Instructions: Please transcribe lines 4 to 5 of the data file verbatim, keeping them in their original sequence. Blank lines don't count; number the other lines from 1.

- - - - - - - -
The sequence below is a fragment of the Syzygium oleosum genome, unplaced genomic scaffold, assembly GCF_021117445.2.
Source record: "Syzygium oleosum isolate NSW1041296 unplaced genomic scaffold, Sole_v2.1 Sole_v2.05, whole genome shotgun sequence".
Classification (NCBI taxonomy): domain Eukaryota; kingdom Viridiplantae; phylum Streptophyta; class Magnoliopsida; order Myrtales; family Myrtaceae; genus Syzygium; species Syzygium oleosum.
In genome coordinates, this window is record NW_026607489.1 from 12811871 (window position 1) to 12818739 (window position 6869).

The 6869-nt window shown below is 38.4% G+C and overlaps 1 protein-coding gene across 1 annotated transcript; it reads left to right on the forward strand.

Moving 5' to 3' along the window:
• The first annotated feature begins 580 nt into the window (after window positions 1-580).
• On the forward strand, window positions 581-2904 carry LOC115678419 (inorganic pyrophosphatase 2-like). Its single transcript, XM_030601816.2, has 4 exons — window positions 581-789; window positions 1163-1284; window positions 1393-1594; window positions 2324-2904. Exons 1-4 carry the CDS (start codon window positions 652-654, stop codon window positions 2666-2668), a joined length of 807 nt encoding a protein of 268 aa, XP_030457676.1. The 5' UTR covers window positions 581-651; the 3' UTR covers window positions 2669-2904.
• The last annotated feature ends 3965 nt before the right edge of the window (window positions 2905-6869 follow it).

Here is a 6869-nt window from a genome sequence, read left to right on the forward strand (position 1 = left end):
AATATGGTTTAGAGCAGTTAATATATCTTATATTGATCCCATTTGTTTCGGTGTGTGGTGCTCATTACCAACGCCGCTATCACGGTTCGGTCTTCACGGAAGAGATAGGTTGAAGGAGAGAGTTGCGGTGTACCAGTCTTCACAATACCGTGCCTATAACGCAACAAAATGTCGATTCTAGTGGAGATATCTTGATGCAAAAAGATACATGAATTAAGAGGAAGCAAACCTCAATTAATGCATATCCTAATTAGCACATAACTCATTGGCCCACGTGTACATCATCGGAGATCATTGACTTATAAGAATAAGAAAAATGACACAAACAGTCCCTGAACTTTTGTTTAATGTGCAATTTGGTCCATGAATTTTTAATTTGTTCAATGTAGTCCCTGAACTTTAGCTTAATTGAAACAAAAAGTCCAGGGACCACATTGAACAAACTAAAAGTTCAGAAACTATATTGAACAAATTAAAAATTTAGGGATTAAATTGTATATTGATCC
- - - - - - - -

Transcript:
In genome coordinates, this window is record NW_026607489.1 from 12811871 (window position 1) to 12818739 (window position 6869).

The 6869-nt window shown below is 38.4% G+C and overlaps 1 protein-coding gene across 1 annotated transcript; it reads left to right on the forward strand.